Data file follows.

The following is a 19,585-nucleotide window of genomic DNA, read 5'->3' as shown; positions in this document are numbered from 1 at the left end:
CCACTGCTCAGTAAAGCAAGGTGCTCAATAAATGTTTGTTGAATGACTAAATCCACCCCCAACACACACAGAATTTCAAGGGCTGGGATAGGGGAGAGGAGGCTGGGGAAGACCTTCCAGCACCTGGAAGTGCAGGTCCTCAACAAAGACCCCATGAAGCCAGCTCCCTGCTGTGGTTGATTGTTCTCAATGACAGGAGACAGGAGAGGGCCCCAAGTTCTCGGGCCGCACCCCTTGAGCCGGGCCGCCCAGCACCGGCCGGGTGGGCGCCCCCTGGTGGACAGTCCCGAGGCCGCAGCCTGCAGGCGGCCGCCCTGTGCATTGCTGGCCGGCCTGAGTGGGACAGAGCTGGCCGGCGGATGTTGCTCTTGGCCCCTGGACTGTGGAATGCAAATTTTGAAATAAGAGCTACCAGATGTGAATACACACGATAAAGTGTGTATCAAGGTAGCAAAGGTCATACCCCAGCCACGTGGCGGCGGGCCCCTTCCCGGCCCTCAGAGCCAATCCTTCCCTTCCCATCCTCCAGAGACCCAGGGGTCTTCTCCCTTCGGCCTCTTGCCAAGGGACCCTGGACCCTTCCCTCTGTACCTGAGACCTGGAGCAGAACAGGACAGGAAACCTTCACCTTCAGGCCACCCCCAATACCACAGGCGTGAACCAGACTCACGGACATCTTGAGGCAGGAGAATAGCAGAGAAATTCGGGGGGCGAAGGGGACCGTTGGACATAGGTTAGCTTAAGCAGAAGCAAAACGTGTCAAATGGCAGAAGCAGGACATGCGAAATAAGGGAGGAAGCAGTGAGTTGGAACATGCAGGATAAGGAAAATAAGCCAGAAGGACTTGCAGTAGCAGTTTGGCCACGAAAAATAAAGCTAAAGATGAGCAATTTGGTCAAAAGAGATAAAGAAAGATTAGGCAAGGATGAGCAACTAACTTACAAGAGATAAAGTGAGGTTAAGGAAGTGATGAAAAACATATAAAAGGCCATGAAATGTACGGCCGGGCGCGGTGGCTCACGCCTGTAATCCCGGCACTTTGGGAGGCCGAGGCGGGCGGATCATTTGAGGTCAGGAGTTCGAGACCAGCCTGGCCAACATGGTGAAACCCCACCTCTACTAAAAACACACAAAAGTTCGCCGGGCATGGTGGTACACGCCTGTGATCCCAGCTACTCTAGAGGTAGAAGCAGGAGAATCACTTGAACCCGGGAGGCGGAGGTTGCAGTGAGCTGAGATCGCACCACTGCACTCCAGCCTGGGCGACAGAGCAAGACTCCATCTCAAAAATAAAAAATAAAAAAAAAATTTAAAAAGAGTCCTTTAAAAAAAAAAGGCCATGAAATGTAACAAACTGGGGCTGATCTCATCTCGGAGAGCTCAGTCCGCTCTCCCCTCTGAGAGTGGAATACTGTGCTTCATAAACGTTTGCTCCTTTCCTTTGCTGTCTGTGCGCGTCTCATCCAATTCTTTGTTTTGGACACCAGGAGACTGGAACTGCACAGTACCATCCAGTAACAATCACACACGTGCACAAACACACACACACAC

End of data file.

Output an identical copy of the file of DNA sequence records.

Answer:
The following is a 19,585-nucleotide window of genomic DNA, read 5'->3' as shown; positions in this document are numbered from 1 at the left end:
CCACTGCTCAGTAAAGCAAGGTGCTCAATAAATGTTTGTTGAATGACTAAATCCACCCCCAACACACACAGAATTTCAAGGGCTGGGATAGGGGAGAGGAGGCTGGGGAAGACCTTCCAGCACCTGGAAGTGCAGGTCCTCAACAAAGACCCCATGAAGCCAGCTCCCTGCTGTGGTTGATTGTTCTCAATGACAGGAGACAGGAGAGGGCCCCAAGTTCTCGGGCCGCACCCCTTGAGCCGGGCCGCCCAGCACCGGCCGGGTGGGCGCCCCCTGGTGGACAGTCCCGAGGCCGCAGCCTGCAGGCGGCCGCCCTGTGCATTGCTGGCCGGCCTGAGTGGGACAGAGCTGGCCGGCGGATGTTGCTCTTGGCCCCTGGACTGTGGAATGCAAATTTTGAAATAAGAGCTACCAGATGTGAATACACACGATAAAGTGTGTATCAAGGTAGCAAAGGTCATACCCCAGCCACGTGGCGGCGGGCCCCTTCCCGGCCCTCAGAGCCAATCCTTCCCTTCCCATCCTCCAGAGACCCAGGGGTCTTCTCCCTTCGGCCTCTTGCCAAGGGACCCTGGACCCTTCCCTCTGTACCTGAGACCTGGAGCAGAACAGGACAGGAAACCTTCACCTTCAGGCCACCCCCAATACCACAGGCGTGAACCAGACTCACGGACATCTTGAGGCAGGAGAATAGCAGAGAAATTCGGGGGGCGAAGGGGACCGTTGGACATAGGTTAGCTTAAGCAGAAGCAAAACGTGTCAAATGGCAGAAGCAGGACATGCGAAATAAGGGAGGAAGCAGTGAGTTGGAACATGCAGGATAAGGAAAATAAGCCAGAAGGACTTGCAGTAGCAGTTTGGCCACGAAAAATAAAGCTAAAGATGAGCAATTTGGTCAAAAGAGATAAAGAAAGATTAGGCAAGGATGAGCAACTAACTTACAAGAGATAAAGTGAGGTTAAGGAAGTGATGAAAAACATATAAAAGGCCATGAAATGTACGGCCGGGCGCGGTGGCTCACGCCTGTAATCCCGGCACTTTGGGAGGCCGAGGCGGGCGGATCATTTGAGGTCAGGAGTTCGAGACCAGCCTGGCCAACATGGTGAAACCCCACCTCTACTAAAAACACACAAAAGTTCGCCGGGCATGGTGGTACACGCCTGTGATCCCAGCTACTCTAGAGGTAGAAGCAGGAGAATCACTTGAACCCGGGAGGCGGAGGTTGCAGTGAGCTGAGATCGCACCACTGCACTCCAGCCTGGGCGACAGAGCAAGACTCCATCTCAAAAATAAAAAATAAAAAAAAAATTTAAAAAGAGTCCTTTAAAAAAAAAAGGCCATGAAATGTAACAAACTGGGGCTGATCTCATCTCGGAGAGCTCAGTCCGCTCTCCCCTCTGAGAGTGGAATACTGTGCTTCATAAACGTTTGCTCCTTTCCTTTGCTGTCTGTGCGCGTCTCATCCAATTCTTTGTTTTGGACACCAGGAGACTGGAACTGCACAGTACCATCCAGTAACAATCACACACGTGCACAAACACACACACACAC